pt. 2 Gallery is excited to present Earth Scraper, an exhibition of new sculptures by Nick Makanna. Makanna works with clay to create his series of freestanding forms, each piece comprised of dimensional linework and deft manipulation of positive and negative space.

The title of Earth Scraper immediately evokes the physicality of creating the forms — scraping, attaching, adjoining — just as the fingerprinted texture of the work leaves evidence of the artist’s hand. An earth scraper is also the theoretical inverse of a skyscraper, diving into the earth in the same way a skyscraper projects toward the sky. Makanna’s forms straddle this boundary between ascent and descent; they are airy, stilt-like structures built from the mud of the earth.

This exhibition is a continuation of Makanna’s Rune series. The term is duplicitous in meaning as it describes these structures’ similarities to pictographs and hieroglyphs, as well as to the homophonic “ruins.” Influences for the Rune series arise from brutalist architecture and industrialism as well as gothic buildings and early Renaissance art. The shapes of Roman aqueducts and Greek amphorae combine with the outward wing-like projections of Spomenik monuments, yielding these almost postmodern creations — referential shapes used to communicate meaning through form.

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Makanna deftly merges interior and exterior in these objects as the shapes encased in negative space become as prominent as the forms themselves. He builds dimensionality with repeated 2D facades stacked in sequence. Each piece could be a building in ruins, stripped of its walls, or in the midst of creation, a frame to be built upon. They are foundational structures, supportive and sound, but also carry an innate fragility, an airiness, a sense of levitation. The wings or windmills of many of the forms give an allusion to flight. In Earth Scraper, the push skyward contends with the pull of the earth.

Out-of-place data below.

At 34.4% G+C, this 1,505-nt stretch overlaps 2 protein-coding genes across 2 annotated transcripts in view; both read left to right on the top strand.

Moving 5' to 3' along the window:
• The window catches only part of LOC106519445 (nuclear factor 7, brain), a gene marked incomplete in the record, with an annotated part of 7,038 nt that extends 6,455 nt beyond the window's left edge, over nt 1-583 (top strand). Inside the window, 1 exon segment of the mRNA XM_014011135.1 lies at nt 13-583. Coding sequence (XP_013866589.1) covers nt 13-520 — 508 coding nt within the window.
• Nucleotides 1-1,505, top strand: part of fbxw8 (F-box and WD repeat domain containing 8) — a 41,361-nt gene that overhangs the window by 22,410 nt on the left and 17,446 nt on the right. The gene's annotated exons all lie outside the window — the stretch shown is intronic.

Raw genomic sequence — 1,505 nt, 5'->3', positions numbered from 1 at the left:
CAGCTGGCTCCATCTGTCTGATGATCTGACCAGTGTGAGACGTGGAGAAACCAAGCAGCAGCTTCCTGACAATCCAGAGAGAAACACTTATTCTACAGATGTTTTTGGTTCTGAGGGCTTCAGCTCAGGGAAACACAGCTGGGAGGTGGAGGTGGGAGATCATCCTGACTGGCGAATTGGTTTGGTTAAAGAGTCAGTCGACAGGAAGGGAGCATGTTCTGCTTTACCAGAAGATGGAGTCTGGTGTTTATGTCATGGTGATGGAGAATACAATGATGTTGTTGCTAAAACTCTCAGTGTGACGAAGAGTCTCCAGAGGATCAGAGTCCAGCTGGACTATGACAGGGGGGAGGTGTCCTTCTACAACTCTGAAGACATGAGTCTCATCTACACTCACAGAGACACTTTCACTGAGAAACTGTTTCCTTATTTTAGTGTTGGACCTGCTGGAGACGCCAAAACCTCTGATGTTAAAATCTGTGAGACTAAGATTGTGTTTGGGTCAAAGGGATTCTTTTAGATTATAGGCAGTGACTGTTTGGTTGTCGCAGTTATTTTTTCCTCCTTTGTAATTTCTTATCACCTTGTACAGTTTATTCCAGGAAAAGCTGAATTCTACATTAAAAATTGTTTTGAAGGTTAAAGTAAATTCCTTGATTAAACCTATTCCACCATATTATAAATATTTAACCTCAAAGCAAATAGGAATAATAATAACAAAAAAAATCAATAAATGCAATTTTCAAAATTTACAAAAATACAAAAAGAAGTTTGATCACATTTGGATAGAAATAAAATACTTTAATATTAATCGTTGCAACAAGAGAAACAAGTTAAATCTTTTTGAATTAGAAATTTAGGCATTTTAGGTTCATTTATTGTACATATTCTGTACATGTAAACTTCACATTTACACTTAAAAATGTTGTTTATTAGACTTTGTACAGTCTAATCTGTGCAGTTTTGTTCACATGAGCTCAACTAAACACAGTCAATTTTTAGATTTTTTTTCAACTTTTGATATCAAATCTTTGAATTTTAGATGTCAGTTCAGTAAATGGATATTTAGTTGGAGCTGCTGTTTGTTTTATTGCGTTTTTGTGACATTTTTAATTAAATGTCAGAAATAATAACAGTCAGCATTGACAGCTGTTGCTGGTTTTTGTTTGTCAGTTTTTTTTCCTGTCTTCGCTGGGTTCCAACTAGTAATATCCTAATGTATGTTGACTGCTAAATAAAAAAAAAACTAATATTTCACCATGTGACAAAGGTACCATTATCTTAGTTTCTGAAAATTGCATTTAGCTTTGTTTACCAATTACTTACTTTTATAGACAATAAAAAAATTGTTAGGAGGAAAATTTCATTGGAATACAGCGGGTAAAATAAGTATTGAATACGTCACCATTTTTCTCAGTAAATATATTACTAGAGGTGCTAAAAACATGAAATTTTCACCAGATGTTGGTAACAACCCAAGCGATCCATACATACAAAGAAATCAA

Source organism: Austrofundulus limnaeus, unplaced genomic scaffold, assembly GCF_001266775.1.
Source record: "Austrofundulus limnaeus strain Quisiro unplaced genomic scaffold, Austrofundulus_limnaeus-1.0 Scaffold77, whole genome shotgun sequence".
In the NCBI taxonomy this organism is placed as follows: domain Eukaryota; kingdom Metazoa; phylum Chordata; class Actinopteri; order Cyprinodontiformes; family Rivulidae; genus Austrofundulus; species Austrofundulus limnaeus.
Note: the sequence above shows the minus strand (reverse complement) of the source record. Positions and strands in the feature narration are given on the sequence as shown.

Some of these sculptures are more explicitly figurative; Makanna notes references to the demons of Michaelangelo’s Torment of St. Anthony in the spiky protrusions of one work. But even the architectural structures take on an impish figurative quality. Much like the oil rigs of the Oakland harbor resemble dogs digging on the horizon, or metal towers of transmission lines stand almost humanesque with limb-like extensions, Makanna’s sculptures have a fantastical motion, a coyness, a magic that imbues them with life.

These sculptures, animate in their structure, lie at the intersection of figuration and foundation; earth and sky; stability and fragility; beginning and end. In viewing them, one may be reminded of Italo Calvino’s Invisible Cities, of a passage where a fictionalized Marco Polo is met with structures like Makanna’s:

“Those who arrive at Thekla can see little of the city, beyond the plank fences, the scaffoldings, the metal armatures, the wooden catwalks hanging from ropes or supported by sawhorses, the ladders, the trestles. If you ask, ‘Why is Thekla’s construction taking such a long time?’ … they answer, ‘So that its destruction cannot begin.’” —Annie Dauber